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In this article, we have gathered some information on the Internet about dialysis catheters. We hope you will find it useful. Our company was established by medical experts and senior executives to be the most professional and high-end medical product testing organization in China. We offer tunnel hemodialysis catheters, temporary hemodialysis catheters, permanent hemodialysis catheters, contact isolation infusion sets, tandem diabetic infusion sets, etc. The author is not a professional, please contact us if you have any questions, we have professional staff to provide services for you.
This passage is going to talk about the followings of the dialysis catheter:
1) Insert dialysis catheter
2) Remove dialysis catheter
3) Precautions for the usual use of dialysis catheter
The dialysis catheter is chosen according to the patient's vascular condition. For temporary lines, femoral and jugular venous catheters are used, or the superficial arteriovenous system of the arm is used for dialysis. For peritoneal dialysis, the location of the abdomen is usually chosen. The dialysis catheter is handled by a physician under aseptic technique and should be left in the hands of a professional physician with confidence.
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Different dialysis catheters are used for different conditions. Uremic dialysis is generally available for cannulation in the internal jugular vein, femoral vein, external jugular vein and so on, generally the jugular area is the majority, which is not easy to block the tube. To do hemodialysis treatment, it is necessary to establish a vascular access, both to draw blood out of the body and to be able to recycle it into the body after extracorporeal purification. Otherwise, once dialysis treatment is required and no arteriovenous endovascular fistula is available a temporary central venous cannulation is required. The general sites available for cannulation are internal jugular vein, femoral vein, and external jugular vein. Because central venous cannulation is associated with a number of complications such as infection, formation of venous thrombosis, and resulting venous stenosis, it is recommended that arteriovenous endovascular fistulas be preferred for vascular access. Since the maturation period of arteriovenous endovascular fistula is 1 to 3 months, the procedure needs to be performed earlier.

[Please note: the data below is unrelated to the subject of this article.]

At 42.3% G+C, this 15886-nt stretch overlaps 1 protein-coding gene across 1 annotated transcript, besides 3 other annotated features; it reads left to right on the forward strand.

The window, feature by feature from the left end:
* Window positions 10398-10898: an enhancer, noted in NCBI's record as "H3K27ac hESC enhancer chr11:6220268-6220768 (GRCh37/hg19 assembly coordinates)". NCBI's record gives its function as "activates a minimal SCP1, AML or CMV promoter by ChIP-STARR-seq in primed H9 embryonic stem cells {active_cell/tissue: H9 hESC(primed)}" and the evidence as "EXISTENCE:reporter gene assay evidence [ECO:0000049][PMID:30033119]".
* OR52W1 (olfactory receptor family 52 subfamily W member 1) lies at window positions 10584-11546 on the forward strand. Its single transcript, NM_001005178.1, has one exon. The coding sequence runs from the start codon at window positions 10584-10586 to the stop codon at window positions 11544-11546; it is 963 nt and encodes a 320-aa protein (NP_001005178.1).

When dialysis catheter is removed, the catheter should be routinely disinfected, and 10 mL-20 mL of saline should be injected with a sterile syringe to flush out the blood in the tube, and 20 mg/mL of heparin saline should be injected in strict accordance with the amount of anticoagulant solution required by the catheter, with positive pressure in the syringe at the end of the push, and the other hand should be quickly clamped with the arteriovenous line clamp at the same time to prevent the reflux of blood in the lumen. The other hand is also used to quickly clamp the arterial line clamp to prevent blood backflow in the lumen. The amount of heparin must be increased in hypercoagulable patients, and even the tubing must be sealed with heparin stock solution to ensure the line is open. The double-lumen catheter should also be flushed with saline under pressure after the sealant is withdrawn before the start of dialysis. The catheter is not normally used for other purposes than emergency, such as blood draws and infusions.
Dialysis patients require daily routine disinfection of the skin around the dialysis catheter, changing sterile dressings, careful observation of the catheter outlet and surrounding skin, if redness, swelling, heat or purulent secretions overflow, should be given local strengthening of drug changes to keep the skin dry, but also a small amount of application of mupirocin ointment or erythromycin ointment, blood specimen culture, and timely selection of broad-spectrum antibiotics, while sealing the tube with additional antibiotics, wait for the culture results and then make the appropriate antibiotic adjustment, 2 weeks of treatment is not effective, consider pulling the dialysis catheter.